Thursday, January 6, 2011

"All or Nothing" or "You Earned It You Keep It"... Why Not Both?

After reading a comment by an avid fan of the "All or Nothing" system of payment that Kickstarter employs, I felt like it was time for us to revisit the notion. Obviously, there are advantages to both Kickstarter's and IndieGoGo's method, particularly as it applies to game development.

On the one hand, we certainly don't want developers to get saddled with a lower amount that they need nor do we want people to feel like they just contributed to nothing and feel "ripped off" by a game never being fully developed.

On the flip side, however, there are certain advantages of a developer getting at least some of the money owed to them. Let's face it, developers are a resourceful bunch. Just because they might ask for $2000 but only received $1000 doesn't necessarily mean that the project can't finish with the money contributed. It just means that the developer might have to work a little harder to get something done.

And thus we have our dilemma. Two different system, both with which has its own advantages. So why not a compromise?

What we're proposing is a marriage between the two systems. Let's say a developer needs $5000. Our thinking is that should the developer raise at least half that amount of money they could realistically be able to finish their project. As such from the half-way point on we will ensure that developers are entitled to the money they've risen minus our 10% fee (and PayPal fees) for not reaching the set goals. This is a window that basically allows for developers to take what they've got and work with it on their project. Should a developer still not feel like this is enough then he/she can request to have it all refunded 100% back to the contributors at no cost to them. Should said developer raise less than half of the $5000 goal then we will refund all contributors.

Using this method should keep developers honest about their funding expectations and not allow them to simply create a project to "cash in." However, it also won't penalize entirely people who fail to make their desired goal.

Feedback is appreciated.


  1. Sounds good, except for the part where you're charging the developers 10% instead of 5%.

  2. It's a fairly common practice and it's primarily designed so that developers have a further incentive to keep their goals within reason and to really try to make said goal.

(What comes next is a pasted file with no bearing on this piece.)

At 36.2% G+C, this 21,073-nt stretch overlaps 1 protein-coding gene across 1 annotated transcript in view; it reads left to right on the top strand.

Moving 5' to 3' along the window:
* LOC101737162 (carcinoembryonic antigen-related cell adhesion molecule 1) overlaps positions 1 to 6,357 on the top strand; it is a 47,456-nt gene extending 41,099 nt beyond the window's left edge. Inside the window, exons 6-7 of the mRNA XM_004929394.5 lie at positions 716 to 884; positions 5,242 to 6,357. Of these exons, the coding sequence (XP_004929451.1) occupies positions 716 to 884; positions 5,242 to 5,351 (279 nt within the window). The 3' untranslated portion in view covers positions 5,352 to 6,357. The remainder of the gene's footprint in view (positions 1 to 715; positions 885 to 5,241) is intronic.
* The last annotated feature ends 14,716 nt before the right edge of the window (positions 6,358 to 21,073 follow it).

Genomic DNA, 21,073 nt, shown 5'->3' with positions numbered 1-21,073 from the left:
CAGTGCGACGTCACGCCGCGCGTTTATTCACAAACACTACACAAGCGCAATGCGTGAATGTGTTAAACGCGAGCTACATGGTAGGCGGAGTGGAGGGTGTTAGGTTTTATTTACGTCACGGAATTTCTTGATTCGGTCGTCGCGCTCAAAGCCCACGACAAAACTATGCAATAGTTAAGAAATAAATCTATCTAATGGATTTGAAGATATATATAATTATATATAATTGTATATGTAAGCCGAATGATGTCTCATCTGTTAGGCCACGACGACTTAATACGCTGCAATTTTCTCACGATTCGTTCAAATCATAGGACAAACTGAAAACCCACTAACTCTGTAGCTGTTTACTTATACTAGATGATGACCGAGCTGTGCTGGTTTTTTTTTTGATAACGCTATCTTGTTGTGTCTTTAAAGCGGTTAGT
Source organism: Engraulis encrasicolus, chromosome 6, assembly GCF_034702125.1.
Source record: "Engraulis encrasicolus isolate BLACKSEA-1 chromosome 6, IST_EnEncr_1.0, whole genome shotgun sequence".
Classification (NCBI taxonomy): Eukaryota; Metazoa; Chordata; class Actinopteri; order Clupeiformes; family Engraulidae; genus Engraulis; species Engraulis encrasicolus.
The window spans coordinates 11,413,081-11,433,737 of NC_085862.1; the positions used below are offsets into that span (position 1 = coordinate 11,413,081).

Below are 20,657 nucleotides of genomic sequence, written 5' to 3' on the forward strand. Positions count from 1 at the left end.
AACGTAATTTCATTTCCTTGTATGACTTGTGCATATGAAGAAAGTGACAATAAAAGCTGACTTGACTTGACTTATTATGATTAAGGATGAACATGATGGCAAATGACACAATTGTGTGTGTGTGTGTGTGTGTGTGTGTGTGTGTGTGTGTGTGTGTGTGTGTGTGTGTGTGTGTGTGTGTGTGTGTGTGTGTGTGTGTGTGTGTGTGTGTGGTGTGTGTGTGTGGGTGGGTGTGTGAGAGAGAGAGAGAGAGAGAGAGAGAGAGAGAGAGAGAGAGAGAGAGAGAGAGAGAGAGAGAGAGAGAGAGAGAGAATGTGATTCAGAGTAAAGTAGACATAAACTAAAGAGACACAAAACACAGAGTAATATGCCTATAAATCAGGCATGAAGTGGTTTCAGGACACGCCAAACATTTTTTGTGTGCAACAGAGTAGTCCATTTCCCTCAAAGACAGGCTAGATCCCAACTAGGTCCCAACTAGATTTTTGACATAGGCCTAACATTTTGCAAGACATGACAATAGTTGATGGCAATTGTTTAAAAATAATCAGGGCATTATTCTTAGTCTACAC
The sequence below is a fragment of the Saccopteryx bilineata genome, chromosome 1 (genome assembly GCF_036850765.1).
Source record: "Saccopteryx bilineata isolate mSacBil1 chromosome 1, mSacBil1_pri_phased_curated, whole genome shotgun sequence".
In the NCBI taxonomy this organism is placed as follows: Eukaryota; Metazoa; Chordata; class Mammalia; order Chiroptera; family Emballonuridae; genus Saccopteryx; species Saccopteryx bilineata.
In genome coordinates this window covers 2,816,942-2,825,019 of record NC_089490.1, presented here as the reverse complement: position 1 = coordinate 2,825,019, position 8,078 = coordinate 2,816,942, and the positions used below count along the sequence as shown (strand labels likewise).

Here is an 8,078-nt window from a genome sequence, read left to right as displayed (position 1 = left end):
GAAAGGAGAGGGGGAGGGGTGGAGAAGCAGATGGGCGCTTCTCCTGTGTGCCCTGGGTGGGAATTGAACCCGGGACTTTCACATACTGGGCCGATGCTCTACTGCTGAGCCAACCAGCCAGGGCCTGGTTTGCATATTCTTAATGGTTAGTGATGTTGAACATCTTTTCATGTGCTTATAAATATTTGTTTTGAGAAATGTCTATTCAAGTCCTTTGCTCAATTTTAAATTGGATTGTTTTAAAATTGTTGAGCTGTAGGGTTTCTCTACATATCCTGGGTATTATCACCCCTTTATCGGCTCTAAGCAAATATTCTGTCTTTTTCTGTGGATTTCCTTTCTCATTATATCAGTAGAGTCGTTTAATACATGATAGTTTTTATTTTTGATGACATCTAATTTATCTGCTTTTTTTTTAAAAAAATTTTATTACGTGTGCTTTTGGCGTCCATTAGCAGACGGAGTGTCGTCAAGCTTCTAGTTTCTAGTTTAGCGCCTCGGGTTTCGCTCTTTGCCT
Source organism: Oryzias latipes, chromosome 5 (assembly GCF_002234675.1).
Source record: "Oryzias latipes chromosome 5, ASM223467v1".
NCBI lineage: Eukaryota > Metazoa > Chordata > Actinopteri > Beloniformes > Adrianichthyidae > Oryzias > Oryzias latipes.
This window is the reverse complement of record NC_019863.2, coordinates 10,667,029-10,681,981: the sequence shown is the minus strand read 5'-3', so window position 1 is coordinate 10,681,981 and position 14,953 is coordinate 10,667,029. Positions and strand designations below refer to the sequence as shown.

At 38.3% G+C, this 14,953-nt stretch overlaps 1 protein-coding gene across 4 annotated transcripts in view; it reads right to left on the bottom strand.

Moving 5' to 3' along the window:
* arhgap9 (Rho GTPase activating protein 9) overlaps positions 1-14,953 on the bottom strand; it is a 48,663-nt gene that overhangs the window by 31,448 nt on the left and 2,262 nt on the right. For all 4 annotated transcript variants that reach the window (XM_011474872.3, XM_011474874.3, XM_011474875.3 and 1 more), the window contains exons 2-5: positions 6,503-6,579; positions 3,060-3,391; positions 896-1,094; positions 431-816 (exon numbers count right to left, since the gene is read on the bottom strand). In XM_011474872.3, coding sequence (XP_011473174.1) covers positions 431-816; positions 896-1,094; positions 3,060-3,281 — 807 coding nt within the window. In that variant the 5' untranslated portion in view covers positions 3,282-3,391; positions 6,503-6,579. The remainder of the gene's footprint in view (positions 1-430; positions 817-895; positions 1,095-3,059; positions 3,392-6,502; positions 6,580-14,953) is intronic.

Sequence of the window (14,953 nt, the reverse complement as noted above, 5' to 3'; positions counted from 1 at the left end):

We'll look into it going forward but we really don't want to only give reason for a developer to pursue half of his/her goal.

  3. Hi, Geoff. I read your answer to my comment in the previous blog entry, and although I like the solutions you bring I'm still not totally cool with how you have to "punish" a developer by charging him more if he doesn't raise as much as he wants.

    He could have a very good project and he could be very realistic and even humble about the amount he's asking for, yet he may not get all the money he's requesting. Is not his fault. He's got enough punishment by not raising the amount he needed.

    I think that if the people donating think he's asking for too much they will "punish" him themselves by not donating.

    Also I don't see the point of trying to "cash in" by asking too much when there's no limit to the money you can raise and you can get more than the amount you are requesting.

    Still, this is a great project and I wish you good luck, I'm looking forward to the launching day. Thanks for being open to receive feedback that may seem a bit harsh (but it's with the best intentions). Cheers!

  4. I understand your sentiments johan, seriously you've already put your mark into this site given your arguments. I'm happy somebody is as passionate as you to voice serious concerns.

    I don't want this extra charge to be seen as punishment, but the fact of the matter is that we need to further incentivize developers to reach their goal.

    Fact of the matter is that our site will be 100% judged based on how successful projects are. If developers aren't reaching their project numbers and are continually failing to be "successful" then it makes the entire site look bad, which in turns hurts all other projects that are on the site.

    We'll be constantly evaluating it as we move forward and perhaps soon after we will decide we don't even need it. However, out the gate we need to hit the gaming community hard and fast if we want to gain any traction and if that means we need to give developers further reason to keep reaching after they've hit the half way mark of their funding then that's what it means.